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Keys scammed by email are legit “because they come from the developers”, say G2A


Update April 11, 2017: G2A have responded to comments made to us by Vlambeer co-founder Rami Ismail last week, saying keys that are scammed by email are classed as legitimate because they come from developers.

“As you can see on the example of Rami Ismail, keys are legitimate, because they come from the developers,” Maciej Kuc, head of PR at G2A, tells me via email. “No one else is able to generate game keys.”

There are plenty of free PC games to get stuck into if money is tight. 

That’s not to say they’re excusing the behaviour, however. They just don’t see it as their responsibility.

“We are sorry that there are people who are swindling keys and pretend to be YouTubers, but this is totally different situation than someone who buys keys with stolen credit cards,” Kuc explains.

“And in this situation most marketplaces would do nothing, but G2A offers G2A Direct – a developer support program from which Rami Ismail can get up to a 10% fee from the sale of his products by any third-party sellers, not to mention a great number of other interesting features.”

Original Story April 7, 2017: Gearbox have just rather publiclysplit from G2Aafter a public outcry over their Bulletstorm: Full Clip Edition retail partnership. This breakup has prompted the conversation surrounding game key marketplaces to spring up once again. Last year, one developer told us he’d rather people pirated his game than buy it from G2A. Almost a year later – despite G2A declaring they’re taking steps to become legitimate – it seems not much has changed for game developers.

Vlambeer cofounder Rami Ismail sent out a couple of tweets tonight about why he’d rather people pirated his games than use key marketplaces to buy them. Essentially, he’d rather he made no money from a game than someone else profited from his labour just for illegitimately getting hold of a key. It’s not all just down to stolen card purchases, you see.

“Key reselling is our work making money for a third party we have no connection with, and we don’t have a distribution deal with. None -or very little- of the income goes to us,” explains Rami. “The bigger issue is some of the costs go to us. A lot of the keys up for resale come from key scammers, people pretending to be famous content creators, YouTubers, streamers, or press. Filtering real requests from scammers takes a ton of time, and it is extremely demoralising getting an email from someone that could mean a breakthrough for your game, only to find out the email address is [email protected].”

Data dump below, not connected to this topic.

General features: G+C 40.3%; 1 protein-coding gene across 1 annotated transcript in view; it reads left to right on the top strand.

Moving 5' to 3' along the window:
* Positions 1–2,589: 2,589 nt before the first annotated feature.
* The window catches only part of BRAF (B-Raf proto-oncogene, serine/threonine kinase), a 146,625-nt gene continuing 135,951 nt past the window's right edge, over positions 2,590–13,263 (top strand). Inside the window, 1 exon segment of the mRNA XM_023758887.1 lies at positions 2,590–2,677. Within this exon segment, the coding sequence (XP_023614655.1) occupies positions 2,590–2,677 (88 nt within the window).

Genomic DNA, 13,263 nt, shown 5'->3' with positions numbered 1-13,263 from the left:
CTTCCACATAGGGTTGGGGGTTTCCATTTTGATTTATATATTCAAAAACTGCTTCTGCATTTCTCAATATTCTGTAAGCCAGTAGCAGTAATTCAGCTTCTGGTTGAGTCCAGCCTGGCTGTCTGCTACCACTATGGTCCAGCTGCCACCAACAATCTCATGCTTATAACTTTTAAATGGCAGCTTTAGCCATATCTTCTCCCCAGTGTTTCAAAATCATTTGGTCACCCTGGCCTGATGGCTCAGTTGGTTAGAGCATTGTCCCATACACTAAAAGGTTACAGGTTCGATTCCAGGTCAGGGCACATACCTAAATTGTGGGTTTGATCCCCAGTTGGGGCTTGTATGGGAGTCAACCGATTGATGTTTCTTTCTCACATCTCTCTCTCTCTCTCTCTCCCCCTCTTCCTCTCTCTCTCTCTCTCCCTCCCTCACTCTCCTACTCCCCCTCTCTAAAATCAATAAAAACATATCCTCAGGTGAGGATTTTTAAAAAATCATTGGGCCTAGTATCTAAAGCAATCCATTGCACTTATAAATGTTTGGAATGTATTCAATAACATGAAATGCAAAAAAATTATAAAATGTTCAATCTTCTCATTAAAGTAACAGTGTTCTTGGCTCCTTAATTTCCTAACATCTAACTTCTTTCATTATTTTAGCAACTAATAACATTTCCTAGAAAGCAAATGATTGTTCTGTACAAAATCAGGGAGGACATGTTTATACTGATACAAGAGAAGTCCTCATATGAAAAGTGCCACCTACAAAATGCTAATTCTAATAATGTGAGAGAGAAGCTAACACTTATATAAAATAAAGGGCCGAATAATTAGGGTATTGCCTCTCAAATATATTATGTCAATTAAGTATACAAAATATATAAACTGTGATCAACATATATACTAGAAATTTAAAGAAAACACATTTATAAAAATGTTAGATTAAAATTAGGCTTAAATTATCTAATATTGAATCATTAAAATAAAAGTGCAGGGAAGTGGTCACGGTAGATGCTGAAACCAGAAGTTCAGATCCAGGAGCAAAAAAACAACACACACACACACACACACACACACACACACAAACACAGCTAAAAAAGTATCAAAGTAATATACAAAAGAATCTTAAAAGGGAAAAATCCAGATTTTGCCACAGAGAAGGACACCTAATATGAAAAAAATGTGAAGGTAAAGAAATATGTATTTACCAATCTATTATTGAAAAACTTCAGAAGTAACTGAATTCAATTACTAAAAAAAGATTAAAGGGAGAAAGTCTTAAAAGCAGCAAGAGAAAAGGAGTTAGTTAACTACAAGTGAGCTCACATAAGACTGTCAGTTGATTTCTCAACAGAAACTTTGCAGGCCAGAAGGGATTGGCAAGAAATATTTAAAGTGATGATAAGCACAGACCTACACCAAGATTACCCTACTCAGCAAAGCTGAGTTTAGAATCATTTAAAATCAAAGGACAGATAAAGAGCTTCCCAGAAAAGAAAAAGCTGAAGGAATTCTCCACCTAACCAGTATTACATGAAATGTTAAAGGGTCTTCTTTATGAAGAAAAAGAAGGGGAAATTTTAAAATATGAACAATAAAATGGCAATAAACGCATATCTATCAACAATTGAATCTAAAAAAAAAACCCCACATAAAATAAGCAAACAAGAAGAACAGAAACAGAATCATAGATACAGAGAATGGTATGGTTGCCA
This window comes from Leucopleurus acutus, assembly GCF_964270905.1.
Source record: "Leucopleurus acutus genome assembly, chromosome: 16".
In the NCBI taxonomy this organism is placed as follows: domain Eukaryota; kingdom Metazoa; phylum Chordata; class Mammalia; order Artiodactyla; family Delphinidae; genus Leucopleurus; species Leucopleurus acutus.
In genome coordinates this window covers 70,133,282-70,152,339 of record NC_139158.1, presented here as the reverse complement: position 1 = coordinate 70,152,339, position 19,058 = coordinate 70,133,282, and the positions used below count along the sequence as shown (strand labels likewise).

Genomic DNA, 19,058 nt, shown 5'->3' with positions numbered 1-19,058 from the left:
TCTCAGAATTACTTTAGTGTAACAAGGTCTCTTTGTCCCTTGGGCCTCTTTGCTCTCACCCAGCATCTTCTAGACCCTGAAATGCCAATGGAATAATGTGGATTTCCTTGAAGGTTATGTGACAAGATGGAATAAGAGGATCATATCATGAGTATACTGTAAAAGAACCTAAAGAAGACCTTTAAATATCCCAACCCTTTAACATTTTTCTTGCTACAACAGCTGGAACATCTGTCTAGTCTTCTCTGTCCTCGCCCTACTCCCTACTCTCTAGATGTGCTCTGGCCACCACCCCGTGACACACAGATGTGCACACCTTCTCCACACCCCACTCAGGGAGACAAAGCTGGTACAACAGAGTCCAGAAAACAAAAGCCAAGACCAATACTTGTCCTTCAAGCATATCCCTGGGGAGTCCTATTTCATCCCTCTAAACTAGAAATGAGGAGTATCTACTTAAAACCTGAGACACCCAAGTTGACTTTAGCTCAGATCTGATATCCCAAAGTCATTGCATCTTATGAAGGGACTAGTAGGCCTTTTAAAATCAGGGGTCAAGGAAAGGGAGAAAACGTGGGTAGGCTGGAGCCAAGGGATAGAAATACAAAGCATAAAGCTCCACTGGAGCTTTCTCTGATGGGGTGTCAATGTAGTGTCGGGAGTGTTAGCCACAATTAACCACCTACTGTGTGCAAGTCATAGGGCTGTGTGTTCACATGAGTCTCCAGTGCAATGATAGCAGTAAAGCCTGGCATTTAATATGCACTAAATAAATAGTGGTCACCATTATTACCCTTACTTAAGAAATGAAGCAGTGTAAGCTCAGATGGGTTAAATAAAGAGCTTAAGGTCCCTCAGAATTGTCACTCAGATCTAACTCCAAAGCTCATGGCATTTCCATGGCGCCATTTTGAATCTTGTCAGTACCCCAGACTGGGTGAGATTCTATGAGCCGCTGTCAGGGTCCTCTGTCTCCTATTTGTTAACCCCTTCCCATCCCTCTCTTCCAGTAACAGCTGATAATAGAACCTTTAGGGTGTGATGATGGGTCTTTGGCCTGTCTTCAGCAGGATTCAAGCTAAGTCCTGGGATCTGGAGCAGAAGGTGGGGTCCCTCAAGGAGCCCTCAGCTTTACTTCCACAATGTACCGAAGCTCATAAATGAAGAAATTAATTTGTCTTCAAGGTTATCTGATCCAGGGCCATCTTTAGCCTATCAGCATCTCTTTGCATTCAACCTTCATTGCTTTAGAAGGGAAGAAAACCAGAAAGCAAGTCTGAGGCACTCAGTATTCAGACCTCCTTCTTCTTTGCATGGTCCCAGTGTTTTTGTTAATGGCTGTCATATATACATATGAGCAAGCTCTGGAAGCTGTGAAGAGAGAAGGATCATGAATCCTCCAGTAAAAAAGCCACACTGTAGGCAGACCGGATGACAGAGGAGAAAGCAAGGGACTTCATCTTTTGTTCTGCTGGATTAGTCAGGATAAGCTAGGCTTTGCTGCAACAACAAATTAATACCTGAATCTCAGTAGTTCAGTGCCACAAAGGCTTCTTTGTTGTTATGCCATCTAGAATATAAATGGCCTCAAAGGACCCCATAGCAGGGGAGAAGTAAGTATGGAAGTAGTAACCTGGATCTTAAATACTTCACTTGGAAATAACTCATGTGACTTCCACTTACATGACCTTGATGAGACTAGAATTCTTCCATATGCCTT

Rami says he gets “dozens” of requests a day, so trying to proofread all of them for telltale errors is taxing work. “Sometimes they’re hard to distinguish from real requests unless you pay close attention,” he says. “Making games is hard work, and having money to spend time on your passion is a huge part of it. Key resellers can hurt both that income and that passion, all for a cynical way of making money for someone else.”

As for pirating, obviously Vlambeer would rather everyone bought their games legitimately, but there’s a clear difference between pirates who want to play a game they can’t afford and con artists looking to make some fast cash.

“Pirating isn’t ideal, but I understand that there are people that would like to enjoy Vlambeer’s work in situations or countries where they cannot buy or afford those games,” Rami explains. “Obviously, I’d still love for them to be able to enjoy the games, spread the word, and maybe be inspired to make their own work. We’ve received many encouraging or apologetic emails from people pirating our game, and they raise our spirits.

“The emails from scammers, they just remind us that someone, somewhere, is looking to earn a quick buck at the expense of our work, time, and motivation.”